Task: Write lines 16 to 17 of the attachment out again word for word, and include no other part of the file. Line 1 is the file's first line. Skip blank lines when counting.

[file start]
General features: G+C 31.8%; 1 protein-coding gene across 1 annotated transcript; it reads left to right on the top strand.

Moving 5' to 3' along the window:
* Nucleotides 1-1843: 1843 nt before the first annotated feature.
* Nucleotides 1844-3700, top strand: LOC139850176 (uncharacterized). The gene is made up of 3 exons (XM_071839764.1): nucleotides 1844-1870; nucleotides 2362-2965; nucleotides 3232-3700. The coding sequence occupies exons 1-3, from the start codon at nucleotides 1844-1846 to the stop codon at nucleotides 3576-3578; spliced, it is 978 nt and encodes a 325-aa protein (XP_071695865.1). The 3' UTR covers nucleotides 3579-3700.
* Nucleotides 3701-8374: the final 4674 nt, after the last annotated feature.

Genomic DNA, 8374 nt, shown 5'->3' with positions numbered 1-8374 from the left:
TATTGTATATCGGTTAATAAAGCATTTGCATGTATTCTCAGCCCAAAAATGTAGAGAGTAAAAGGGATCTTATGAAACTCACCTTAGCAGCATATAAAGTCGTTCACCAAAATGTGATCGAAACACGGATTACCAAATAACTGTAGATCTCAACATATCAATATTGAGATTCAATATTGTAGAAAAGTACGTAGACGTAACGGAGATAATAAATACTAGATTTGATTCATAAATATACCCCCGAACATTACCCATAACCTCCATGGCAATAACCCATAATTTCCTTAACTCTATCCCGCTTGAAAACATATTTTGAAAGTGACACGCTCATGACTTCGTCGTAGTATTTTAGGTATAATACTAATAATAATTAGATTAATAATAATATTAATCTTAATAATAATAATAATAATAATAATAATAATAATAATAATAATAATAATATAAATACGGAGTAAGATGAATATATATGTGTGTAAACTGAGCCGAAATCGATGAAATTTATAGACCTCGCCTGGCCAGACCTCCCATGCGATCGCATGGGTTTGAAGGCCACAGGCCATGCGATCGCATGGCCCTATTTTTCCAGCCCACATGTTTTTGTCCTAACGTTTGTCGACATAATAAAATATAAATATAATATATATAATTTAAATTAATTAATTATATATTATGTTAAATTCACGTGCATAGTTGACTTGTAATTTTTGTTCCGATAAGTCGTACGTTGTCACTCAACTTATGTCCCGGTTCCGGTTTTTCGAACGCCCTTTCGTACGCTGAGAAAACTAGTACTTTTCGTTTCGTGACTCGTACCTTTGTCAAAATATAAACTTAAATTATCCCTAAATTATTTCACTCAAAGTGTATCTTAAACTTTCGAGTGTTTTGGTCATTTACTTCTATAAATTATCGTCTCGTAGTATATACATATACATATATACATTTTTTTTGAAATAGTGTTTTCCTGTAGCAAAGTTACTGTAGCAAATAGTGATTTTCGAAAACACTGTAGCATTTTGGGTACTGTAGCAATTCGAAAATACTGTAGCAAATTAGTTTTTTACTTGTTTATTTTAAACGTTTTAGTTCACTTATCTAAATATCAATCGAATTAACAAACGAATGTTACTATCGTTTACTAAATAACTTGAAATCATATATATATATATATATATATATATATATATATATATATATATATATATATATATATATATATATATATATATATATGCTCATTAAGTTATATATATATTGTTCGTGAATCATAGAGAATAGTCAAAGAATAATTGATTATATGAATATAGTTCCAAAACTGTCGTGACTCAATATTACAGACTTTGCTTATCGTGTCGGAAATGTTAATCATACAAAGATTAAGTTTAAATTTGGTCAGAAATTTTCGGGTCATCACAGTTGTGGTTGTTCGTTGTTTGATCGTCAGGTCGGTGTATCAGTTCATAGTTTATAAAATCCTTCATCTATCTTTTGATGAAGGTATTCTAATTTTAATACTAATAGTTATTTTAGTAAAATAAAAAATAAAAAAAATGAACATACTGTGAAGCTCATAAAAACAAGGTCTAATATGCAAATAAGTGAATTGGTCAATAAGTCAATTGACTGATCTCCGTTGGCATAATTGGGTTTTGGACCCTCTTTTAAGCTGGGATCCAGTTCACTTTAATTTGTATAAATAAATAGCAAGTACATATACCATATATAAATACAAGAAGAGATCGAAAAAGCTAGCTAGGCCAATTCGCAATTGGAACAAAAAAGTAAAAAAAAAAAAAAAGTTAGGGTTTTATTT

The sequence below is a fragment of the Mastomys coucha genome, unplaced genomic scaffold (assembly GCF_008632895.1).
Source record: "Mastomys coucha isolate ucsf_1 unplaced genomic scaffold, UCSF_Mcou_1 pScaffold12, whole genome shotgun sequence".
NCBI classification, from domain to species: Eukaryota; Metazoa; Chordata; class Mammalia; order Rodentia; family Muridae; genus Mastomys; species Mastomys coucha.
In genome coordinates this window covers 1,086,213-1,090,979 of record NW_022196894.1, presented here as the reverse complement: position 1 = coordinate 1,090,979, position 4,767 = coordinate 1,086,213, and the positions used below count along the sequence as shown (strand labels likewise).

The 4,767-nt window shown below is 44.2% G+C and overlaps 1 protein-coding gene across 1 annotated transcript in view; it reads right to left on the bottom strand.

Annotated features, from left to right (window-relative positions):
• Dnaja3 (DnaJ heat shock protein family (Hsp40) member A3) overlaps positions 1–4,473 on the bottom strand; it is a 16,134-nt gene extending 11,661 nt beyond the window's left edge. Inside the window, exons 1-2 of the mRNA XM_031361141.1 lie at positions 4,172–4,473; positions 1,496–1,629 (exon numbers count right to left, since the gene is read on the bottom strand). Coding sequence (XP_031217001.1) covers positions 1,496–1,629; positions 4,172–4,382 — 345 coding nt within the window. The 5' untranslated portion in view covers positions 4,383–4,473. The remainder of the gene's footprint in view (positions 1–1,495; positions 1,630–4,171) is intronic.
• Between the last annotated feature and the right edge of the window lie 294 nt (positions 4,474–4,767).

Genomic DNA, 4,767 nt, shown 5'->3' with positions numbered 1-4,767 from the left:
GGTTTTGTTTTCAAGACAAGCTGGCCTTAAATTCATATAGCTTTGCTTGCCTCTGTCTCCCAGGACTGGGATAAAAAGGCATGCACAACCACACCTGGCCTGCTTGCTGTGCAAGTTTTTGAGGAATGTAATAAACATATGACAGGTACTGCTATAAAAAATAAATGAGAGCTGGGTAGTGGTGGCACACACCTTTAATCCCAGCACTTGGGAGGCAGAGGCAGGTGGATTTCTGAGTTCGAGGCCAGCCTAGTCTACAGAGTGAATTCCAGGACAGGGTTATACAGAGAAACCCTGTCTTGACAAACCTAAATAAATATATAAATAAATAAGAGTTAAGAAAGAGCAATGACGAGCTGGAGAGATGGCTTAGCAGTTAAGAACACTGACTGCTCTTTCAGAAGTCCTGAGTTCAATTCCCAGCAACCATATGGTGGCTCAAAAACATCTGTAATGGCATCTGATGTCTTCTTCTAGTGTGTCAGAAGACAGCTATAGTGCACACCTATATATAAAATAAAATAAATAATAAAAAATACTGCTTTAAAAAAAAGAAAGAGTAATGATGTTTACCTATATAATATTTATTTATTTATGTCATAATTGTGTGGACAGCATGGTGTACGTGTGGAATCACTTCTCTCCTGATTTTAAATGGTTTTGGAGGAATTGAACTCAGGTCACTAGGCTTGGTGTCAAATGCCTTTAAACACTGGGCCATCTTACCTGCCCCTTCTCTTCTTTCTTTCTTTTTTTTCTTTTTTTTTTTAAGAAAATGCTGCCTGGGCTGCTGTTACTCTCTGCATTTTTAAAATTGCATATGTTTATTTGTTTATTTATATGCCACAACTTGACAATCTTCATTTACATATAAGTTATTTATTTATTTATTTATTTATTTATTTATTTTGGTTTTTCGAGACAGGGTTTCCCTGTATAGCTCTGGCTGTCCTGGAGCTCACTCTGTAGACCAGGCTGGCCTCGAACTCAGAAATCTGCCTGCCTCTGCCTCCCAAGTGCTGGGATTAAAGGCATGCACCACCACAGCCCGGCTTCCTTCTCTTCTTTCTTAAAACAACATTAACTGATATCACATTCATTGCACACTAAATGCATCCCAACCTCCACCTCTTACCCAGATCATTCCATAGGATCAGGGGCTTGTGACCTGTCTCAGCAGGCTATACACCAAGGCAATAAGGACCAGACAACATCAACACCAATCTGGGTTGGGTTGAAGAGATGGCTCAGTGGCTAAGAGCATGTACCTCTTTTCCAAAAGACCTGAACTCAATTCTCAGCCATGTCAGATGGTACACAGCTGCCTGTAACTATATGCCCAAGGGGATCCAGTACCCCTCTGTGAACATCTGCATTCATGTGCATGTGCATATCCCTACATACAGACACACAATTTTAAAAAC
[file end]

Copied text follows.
Genomic DNA, 4,767 nt, shown 5'->3' with positions numbered 1-4,767 from the left:
GGTTTTGTTTTCAAGACAAGCTGGCCTTAAATTCATATAGCTTTGCTTGCCTCTGTCTCCCAGGACTGGGATAAAAAGGCATGCACAACCACACCTGGCCTGCTTGCTGTGCAAGTTTTTGAGGAATGTAATAAACATATGACAGGTACTGCTATAAAAAATAAATGAGAGCTGGGTAGTGGTGGCACACACCTTTAATCCCAGCACTTGGGAGGCAGAGGCAGGTGGATTTCTGAGTTCGAGGCCAGCCTAGTCTACAGAGTGAATTCCAGGACAGGGTTATACAGAGAAACCCTGTCTTGACAAACCTAAATAAATATATAAATAAATAAGAGTTAAGAAAGAGCAATGACGAGCTGGAGAGATGGCTTAGCAGTTAAGAACACTGACTGCTCTTTCAGAAGTCCTGAGTTCAATTCCCAGCAACCATATGGTGGCTCAAAAACATCTGTAATGGCATCTGATGTCTTCTTCTAGTGTGTCAGAAGACAGCTATAGTGCACACCTATATATAAAATAAAATAAATAATAAAAAATACTGCTTTAAAAAAAAGAAAGAGTAATGATGTTTACCTATATAATATTTATTTATTTATGTCATAATTGTGTGGACAGCATGGTGTACGTGTGGAATCACTTCTCTCCTGATTTTAAATGGTTTTGGAGGAATTGAACTCAGGTCACTAGGCTTGGTGTCAAATGCCTTTAAACACTGGGCCATCTTACCTGCCCCTTCTCTTCTTTCTTTCTTTTTTTTCTTTTTTTTTTTAAGAAAATGCTGCCTGGGCTGCTGTTACTCTCTGCATTTTTAAAATTGCATATGTTTATTTGTTTATTTATATGCCACAACTTGACAATCTTCATTTACATATAAGTTATTTATTTATTTATTTATTTATTTATTTATTTTGGTTTTTCGAGACAGGGTTTCCCTGTATAGCTCTGGCTGTCCTGGAGCTCACTCTGTAGACCAGGCTGGCCTCGAACTCAGAAATCTGCCTGCCTCTGCCTCCCAAGTGCTGGGATTAAAGGCATGCACCACCACAGCCCGGCTTCCTTCTCTTCTTTCTTAAAACAACATTAACTGATATCACATTCATTGCACACTAAATGCATCCCAACCTCCACCTCTTACCCAGATCATTCCATAGGATCAGGGGCTTGTGACCTGTCTCAGCAGGCTATACACCAAGGCAATAAGGACCAGACAACATCAACACCAATCTGGGTTGGGTTGAAGAGATGGCTCAGTGGCTAAGAGCATGTACCTCTTTTCCAAAAGACCTGAACTCAATTCTCAGCCATGTCAGATGGTACACAGCTGCCTGTAACTATATGCCCAAGGGGATCCAGTACCCCTCTGTGAACATCTGCATTCATGTGCATGTGCATATCCCTACATACAGACACACAATTTTAAAAAC